Day 1 of the 2013 Mesa Grand Prix, the first ever hosted in the huge suburb located about 20 miles to the east of Phoenix, ran with nary a hitch. This first Grand Prix meet under the new USA Swimming format since the completion of the collegiate season saw by far the deepest preliminary heats of this year’s series. The individual prelims were still completed in a very-efficient two hours and thirty minutes, though, which is long enough to give some rest to those on big multiples (Katinka Hosszu, we’re looking at you) but short enough to keep the fans on hand for the meet entertained.
The biggest “wow” of the meet’s first session came from Natalie Coughlin, who is swimming her first meet on American soil as a 30-year old this weekend. She swam a 54.44 to easily take the top seed in the 100 free in 54.44. She’s now been better than 55 seconds in this race in every meet she’s raced since the Olympics (this is her third), showing that she still has great value at least on American relays this summer (though with how well she’s swimming, it’s far too early to write her off for individual bids either).
A surprise in second place came from Hungary’s Katinka Hosszu in 54.80. That kicked off a 9-events in 3-days marathon for her on a high note as it’s by far the fastest she’s ever been in this sprint race. She wasn’t even on Hungary’s Olympic 400 free relay, the 15th-place finishers in prelims. With her having 54-low potential, and Eszter Dara (not at this meet) continuing to improve, the Hungarians have top-8 potential at Worlds this summer. Missy Franklin was 3rd in 55.04; she should drop that down into at least the 54-mid range in finals. Six of the top Seven finishers in the prelims of the women’s 100 free swam or will swim at Cal for at least a portion of their collegiate careers; aside from Coughlin and Franklin, that includes 4th-seed Dana Vollmer (55.67), Liz Pelton, Jessica Hardy, and Nathalie Lindborg.
(Note: those last two both started at Cal but left before their eligibility was complete. Lindborg currently swims at SMU).
Katie Ledecky was a 56.46 for 9th and will be in the center lane in the B-Final.
The exceptions in the almost-all-Cal A-final were Hosszu and Louisville’s Kelsi Worrell, the 8th seed. Worrell had a great Big East Championship meet, a great NCAA Championship meet, and is now having a third huge meet in a row with a 56.27 in prelims for her best time by over a second.
In the 100 fly, Worrell did even better: taking the top seed in 59.20. She’s got hounds breathing down her back, with Hosszu as the second seed in 59.25 and Vollmer, the World Record holder, 3rd in 59.27. Along with Claire Donahue (4th seed – 1:00.04), Brazil’s Daynara de Paula (5th seed – 1:00.42), and Cal’s Caitlin Leverenz (6th seed – 1:00.90), the five swimmers directly behind Worrell’s top seed are all Olympians at least once.
That was the third swim of the day for Hosszu, who also took the second seed in the women’s 400 free in 4:09.91, just behind 16-year old Katie Ledecky, who was 4:07.04. By morning swim, those two are well ahead of the rest of the field, but with Chloe Sutton (4:13.79) and Leah Smith chasing, the field should get faster in finals.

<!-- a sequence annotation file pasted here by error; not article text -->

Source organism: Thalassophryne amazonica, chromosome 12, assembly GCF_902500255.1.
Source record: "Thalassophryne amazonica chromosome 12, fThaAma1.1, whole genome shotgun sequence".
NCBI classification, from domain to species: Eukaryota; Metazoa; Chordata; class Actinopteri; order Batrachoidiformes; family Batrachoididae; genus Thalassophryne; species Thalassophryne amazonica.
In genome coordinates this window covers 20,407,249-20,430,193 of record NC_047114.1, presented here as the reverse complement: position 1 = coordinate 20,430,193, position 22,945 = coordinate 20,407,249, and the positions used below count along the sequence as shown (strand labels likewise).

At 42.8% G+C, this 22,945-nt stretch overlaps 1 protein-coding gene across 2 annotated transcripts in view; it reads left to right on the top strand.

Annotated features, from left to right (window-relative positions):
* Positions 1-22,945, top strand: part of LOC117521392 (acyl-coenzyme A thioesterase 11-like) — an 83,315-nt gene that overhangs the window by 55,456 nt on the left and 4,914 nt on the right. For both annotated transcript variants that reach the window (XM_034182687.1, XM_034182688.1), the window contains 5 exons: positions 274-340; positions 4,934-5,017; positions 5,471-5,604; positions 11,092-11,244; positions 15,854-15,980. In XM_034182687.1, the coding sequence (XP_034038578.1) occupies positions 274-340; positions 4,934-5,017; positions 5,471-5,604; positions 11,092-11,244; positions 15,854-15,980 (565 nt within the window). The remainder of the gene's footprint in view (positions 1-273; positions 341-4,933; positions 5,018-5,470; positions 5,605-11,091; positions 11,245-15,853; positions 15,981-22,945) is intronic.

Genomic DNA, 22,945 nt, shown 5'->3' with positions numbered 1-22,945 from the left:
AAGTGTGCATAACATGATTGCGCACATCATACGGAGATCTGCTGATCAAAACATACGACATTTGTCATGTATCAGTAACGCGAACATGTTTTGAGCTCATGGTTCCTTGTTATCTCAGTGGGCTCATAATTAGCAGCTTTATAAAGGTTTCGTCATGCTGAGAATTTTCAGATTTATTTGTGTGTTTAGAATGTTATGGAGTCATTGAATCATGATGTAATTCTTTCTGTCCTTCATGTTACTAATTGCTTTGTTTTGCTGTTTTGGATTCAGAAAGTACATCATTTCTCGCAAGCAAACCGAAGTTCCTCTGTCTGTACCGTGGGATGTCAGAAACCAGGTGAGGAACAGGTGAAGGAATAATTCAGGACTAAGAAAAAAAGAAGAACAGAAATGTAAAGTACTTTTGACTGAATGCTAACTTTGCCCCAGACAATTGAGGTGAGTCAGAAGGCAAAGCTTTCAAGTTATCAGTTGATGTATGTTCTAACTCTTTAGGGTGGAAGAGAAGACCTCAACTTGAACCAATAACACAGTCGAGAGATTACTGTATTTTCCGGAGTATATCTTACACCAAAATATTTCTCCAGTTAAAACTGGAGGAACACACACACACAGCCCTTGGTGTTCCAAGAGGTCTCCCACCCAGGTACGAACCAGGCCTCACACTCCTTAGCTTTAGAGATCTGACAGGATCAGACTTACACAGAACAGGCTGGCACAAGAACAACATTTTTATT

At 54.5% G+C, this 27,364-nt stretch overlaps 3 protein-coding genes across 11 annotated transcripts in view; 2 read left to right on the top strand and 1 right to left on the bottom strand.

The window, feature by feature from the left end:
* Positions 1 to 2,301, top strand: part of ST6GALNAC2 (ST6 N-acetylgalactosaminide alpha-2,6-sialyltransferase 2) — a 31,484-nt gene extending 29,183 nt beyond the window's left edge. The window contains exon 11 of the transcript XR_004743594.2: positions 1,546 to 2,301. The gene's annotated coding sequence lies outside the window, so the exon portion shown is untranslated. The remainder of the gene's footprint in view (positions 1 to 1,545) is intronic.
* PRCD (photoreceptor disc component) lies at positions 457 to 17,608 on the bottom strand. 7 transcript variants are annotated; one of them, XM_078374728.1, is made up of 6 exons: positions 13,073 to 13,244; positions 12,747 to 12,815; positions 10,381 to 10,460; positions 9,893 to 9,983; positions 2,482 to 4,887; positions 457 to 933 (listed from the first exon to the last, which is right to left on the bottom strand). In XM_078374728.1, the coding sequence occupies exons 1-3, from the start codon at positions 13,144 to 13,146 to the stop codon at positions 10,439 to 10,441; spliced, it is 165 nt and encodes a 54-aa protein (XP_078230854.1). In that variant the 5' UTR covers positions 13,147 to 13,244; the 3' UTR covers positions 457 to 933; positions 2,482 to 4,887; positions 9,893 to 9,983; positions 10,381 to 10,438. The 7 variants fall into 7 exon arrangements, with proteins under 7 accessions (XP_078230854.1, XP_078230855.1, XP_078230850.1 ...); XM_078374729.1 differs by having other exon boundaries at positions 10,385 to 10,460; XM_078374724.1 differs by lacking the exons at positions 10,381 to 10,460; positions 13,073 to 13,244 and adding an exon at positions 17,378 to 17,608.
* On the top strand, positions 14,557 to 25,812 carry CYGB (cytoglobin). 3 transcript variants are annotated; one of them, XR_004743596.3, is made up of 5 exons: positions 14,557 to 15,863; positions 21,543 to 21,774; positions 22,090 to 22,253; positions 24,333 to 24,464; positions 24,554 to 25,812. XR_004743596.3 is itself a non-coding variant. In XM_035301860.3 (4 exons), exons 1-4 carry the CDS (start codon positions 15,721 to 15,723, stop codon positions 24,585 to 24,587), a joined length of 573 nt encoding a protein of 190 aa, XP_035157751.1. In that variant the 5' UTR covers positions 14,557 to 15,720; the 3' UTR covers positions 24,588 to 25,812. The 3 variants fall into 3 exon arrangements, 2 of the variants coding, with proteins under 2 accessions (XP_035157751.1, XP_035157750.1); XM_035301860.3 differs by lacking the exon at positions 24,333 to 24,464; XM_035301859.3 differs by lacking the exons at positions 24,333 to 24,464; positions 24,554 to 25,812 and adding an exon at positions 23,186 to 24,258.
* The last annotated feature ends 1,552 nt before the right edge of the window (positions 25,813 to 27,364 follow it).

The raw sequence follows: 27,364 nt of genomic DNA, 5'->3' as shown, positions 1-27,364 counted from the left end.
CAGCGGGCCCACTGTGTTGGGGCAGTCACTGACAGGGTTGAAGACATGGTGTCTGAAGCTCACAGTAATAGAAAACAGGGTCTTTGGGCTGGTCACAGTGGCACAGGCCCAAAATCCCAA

Of note, Liz Pelton did the same triple as Hosszu did, including an 8th-place finish in this 400 free (4:17.00) in prelims.
The top seed in the other event went to none other than Breeja Lasrson, an Olympian who was born and raised in Mesa. she swam a 2:29.01 in prelims of the 200 breast, followed by Cal’s Caitlin Leverenz in 2:29.80. Texas’ Laura Sogar, the NCAA Champion, ended up not swimming this meet, and times weren’t quite where we expected them yet in the morning overall.
Stina Gardell was 3rd in 2:31.09, and Jamaican former NCAA Champion in the event Alia Atkinson was 4th in the heats in 2:32.15.
In the men’s 100 free, Nathan Adrian took the top seed in 49.68: the only swimmer under 50 seconds. Texas volunteer assistant Ricky Berens is the 2nd seed in 50.09, followed by South African Darian Townsend in 50.25. SMU swimmer Mindaugas Sadauskas, who represents Lithuania internationally, tok the 4th seed in 50.26 with a significant drop-off after that to 50.83 for Grevers.
The next two races on the men’s schedule, the 200 breast and the 400 free, were pretty disappointing in prelims.
In the men’s 200 breaststroke, Venezuelan 16-year old Carlos Claverie was easily the top seed in 2:15.92. That’s actually a fantastic time given his age, but with Portuguese Carlos Almeida was the second seed in just 2:18.01, followed by Miguelena Facundo from Argentina.
Overall, there are only three Americans (in sporting citizenship) in the final: Mike Alexandrov (whose one Olympic berth was representing Bulgaria), BJ Johnson, and Clark Burckle in 8th place in 2:19.54. Burckle was one of the two U.S. representatives in this race at the Olympics; his counterpart Scott Weltz was 9th in 2:19.66.
Michigan 22-year old freshman Anders Nielsen, a Danish Olympian, took the top seed in the 400 free in 3:57.12, one spot ahead of fellow Ann Arbor resident and Michigan post-graduate trainee Michael Klueh (3:57.39). Former Florida State swimmer Mateo de Angulo is the 3rd seed in 3:58.83.
And finally, Cal’s Marcin Tarczynski and Tom Shields took the top two spots in the 100 fly in 53.23 and 53.41, respectively. Shields has completed their college eligibility and is now officially beginning his professional careers with eyes on some of the prize money being handed out this weekend. Tarczynski, though he’s actually older than Shields, has one year of eligibility left.
The third seed goes to 16-year old Justin Lynch of the Terrapins Swim Team in 53.47. That moves him up to 4th on the all-time National Age Group list; he’s the only swimmer in the top 5 aside from NAG Record holder Michael Phelps who didn’t swim his best time in the 2009 polyurethane era.
Ryan Lochte finished 9th in the prelim in 54.91, and will swim in the B-Final along with Tyler Clary.